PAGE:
When I did youth work, I would often ask the kids a simple question, “If you could eat dinner with anyone, living or dead, who would it be and why?” It always was amazing the answers I would hear. Some would be serious, while others would try to make a joke. Some kids would want to eat with an actor, actress or sports figure. There would also be those who would want to eat with a family member or close friend who had passed away. When I was asked the question, more often than not, my answer was a person who became a nun because she thought she was too ugly for anyone to marry. Can you imagine that? Mother Teresa became a nun, not because of some deep spiritual reason but because she saw herself as ugly.
Maybe that is the reason why Malcolm Muggeridge decided to produce a documentary about her and chose to title it, “Something Beautiful for God.” The story behind the filming of the documentary is the best. At Mother Teresa’s insistence, the only light that could be used for filming was whatever light was available. This drove the film crew crazy as they tried to shoot the film in rooms that were too dark. But when they began the editing process, they discovered that the finished film was bathed in a beautiful soft light. Muggeridge determined that it must have been a “halo of love” that filled the rooms of that hospice.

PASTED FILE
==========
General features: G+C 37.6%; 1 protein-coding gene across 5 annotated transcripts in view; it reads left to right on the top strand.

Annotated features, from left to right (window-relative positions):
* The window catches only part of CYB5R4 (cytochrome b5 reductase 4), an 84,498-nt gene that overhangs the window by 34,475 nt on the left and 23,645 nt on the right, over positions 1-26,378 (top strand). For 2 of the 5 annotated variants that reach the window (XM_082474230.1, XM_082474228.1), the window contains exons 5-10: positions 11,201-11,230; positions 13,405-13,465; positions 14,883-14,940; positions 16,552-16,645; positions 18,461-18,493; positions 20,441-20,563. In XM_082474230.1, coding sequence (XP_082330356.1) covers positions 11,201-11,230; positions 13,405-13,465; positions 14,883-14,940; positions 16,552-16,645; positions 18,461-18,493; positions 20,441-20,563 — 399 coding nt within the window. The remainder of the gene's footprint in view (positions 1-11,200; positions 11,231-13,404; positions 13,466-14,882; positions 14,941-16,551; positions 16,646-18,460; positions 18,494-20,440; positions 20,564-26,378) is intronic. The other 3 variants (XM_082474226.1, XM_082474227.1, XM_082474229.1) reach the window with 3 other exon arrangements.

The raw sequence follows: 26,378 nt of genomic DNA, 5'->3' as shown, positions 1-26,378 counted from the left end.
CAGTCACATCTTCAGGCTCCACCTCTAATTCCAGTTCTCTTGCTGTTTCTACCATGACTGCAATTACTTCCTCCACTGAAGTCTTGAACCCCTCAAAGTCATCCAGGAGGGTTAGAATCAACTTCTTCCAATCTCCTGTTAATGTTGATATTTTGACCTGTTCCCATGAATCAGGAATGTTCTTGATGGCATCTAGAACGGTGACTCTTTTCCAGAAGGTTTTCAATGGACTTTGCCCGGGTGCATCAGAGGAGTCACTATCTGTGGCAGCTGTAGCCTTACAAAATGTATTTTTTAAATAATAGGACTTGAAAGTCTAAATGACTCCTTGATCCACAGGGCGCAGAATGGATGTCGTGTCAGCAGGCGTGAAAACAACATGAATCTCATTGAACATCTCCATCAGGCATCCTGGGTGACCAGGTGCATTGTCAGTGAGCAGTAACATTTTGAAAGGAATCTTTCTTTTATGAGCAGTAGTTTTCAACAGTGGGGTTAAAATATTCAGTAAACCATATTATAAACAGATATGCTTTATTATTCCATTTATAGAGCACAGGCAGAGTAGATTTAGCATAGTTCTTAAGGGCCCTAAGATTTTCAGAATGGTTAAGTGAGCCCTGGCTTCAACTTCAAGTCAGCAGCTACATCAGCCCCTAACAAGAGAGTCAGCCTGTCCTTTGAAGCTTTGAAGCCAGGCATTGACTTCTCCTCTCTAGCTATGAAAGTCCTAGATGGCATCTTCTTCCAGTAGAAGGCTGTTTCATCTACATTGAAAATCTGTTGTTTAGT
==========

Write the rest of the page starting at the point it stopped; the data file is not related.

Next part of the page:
Years later, when she was talking at the National Prayer Breakfast, she shared what she thought the greatest thing about her life was: “I have been able to be a tiny pencil in the hand of God, someone through whom God writes love letters to the world.” And if you were to watch the documentary or read Muggeridge’s book, you would understand that she was about to write those love letters to the world because she chose to live a life of generosity. She gave herself away…
I guess that is why I would want to eat dinner with her. I would like to experience that halo of love that radiated from this woman. I would love to sit in her presence so I could witness a person who saw herself too ugly to ever be married but made her life something beautiful for God. Alert all, I would consider my life pretty “successful” if someone could stand up at my funeral and simply say that I lived a generous life and I made something beautiful for God.
What about you?